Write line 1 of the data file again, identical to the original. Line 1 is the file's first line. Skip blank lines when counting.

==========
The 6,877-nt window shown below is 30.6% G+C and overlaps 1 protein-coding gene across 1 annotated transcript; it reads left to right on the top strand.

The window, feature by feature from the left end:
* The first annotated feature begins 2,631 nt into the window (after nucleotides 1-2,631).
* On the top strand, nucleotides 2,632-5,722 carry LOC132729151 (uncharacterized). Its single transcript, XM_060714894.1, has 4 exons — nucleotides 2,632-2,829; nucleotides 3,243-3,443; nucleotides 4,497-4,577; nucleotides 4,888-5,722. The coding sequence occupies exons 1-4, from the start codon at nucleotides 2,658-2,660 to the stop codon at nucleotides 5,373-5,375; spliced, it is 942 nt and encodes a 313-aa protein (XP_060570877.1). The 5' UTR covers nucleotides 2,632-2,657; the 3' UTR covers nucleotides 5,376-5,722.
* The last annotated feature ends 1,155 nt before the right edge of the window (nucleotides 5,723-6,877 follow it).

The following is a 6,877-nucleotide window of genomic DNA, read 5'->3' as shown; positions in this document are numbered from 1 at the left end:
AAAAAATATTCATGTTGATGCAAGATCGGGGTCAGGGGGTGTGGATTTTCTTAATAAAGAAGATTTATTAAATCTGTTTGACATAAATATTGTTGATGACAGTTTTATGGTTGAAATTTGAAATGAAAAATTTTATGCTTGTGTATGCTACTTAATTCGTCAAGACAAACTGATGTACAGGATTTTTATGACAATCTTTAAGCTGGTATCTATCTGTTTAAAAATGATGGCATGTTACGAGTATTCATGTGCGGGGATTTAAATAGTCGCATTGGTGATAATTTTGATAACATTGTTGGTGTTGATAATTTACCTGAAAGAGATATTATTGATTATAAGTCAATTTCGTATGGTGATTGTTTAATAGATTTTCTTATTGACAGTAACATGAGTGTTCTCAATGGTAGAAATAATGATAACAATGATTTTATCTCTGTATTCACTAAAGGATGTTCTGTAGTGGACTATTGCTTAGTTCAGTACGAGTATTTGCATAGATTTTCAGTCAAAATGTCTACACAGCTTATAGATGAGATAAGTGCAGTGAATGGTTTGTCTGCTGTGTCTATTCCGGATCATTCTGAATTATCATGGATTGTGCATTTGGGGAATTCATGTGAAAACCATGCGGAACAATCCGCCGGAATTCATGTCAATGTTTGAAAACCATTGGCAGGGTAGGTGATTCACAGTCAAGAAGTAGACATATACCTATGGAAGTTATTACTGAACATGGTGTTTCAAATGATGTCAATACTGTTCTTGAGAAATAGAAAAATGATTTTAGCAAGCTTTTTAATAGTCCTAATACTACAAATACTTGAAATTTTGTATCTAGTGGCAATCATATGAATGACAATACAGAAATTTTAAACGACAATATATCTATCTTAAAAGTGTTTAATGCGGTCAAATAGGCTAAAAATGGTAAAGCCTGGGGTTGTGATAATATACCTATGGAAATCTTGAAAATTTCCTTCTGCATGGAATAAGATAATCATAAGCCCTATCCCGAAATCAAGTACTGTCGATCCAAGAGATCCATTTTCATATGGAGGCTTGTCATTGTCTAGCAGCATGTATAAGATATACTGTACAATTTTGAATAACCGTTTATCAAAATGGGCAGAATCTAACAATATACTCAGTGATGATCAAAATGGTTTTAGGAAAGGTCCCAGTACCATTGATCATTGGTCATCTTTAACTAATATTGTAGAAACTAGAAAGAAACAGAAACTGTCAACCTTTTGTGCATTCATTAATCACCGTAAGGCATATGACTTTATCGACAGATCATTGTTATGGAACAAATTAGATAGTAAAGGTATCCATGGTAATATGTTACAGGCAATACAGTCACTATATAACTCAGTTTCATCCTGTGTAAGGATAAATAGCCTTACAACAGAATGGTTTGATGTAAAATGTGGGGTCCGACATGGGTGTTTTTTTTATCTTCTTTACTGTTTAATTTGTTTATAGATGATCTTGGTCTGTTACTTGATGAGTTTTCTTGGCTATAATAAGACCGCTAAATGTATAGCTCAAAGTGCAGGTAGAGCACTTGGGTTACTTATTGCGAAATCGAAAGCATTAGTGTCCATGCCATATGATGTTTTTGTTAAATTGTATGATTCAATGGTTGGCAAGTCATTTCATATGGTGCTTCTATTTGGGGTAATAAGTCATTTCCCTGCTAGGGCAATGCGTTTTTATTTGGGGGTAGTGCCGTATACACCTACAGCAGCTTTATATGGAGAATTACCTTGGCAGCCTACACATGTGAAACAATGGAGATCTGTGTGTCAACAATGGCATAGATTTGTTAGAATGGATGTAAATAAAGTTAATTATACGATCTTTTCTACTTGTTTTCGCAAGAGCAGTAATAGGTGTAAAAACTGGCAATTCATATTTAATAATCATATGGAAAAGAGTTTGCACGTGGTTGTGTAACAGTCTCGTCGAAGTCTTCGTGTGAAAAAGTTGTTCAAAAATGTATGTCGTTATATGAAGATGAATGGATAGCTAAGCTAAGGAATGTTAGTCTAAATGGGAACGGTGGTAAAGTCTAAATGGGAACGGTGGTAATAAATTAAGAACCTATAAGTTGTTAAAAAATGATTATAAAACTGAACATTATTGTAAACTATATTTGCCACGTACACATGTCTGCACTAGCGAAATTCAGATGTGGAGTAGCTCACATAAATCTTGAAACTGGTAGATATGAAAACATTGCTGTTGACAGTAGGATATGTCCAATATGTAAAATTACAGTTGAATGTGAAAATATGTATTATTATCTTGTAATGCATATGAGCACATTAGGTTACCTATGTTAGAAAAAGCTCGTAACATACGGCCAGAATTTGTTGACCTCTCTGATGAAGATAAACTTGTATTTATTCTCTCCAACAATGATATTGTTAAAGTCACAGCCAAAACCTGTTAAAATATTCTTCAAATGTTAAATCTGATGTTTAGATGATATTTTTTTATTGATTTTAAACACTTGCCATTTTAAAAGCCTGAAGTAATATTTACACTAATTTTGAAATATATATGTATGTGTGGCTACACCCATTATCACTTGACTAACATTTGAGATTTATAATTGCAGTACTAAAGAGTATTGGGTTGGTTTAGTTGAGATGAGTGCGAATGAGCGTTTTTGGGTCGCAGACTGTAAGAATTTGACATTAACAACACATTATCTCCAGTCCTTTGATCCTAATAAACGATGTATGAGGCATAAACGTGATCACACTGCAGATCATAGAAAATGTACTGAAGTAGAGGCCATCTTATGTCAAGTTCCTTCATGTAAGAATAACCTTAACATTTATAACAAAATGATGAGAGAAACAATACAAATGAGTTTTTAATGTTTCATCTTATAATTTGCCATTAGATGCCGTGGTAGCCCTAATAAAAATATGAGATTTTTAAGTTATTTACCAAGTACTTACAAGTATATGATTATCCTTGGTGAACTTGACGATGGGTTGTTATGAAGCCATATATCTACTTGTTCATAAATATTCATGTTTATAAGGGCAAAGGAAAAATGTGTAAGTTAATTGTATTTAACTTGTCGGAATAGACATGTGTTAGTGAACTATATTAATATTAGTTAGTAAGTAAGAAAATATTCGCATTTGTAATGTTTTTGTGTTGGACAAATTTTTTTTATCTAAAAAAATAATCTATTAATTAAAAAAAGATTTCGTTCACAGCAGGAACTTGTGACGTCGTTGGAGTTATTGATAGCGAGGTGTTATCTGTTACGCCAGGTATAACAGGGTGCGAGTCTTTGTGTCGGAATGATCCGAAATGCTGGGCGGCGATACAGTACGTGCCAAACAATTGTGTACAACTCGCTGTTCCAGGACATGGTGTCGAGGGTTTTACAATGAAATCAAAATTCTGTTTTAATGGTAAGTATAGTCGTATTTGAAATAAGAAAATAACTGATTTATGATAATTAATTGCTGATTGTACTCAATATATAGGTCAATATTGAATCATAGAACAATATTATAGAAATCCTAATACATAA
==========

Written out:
The 6,877-nt window shown below is 30.6% G+C and overlaps 1 protein-coding gene across 1 annotated transcript; it reads left to right on the top strand.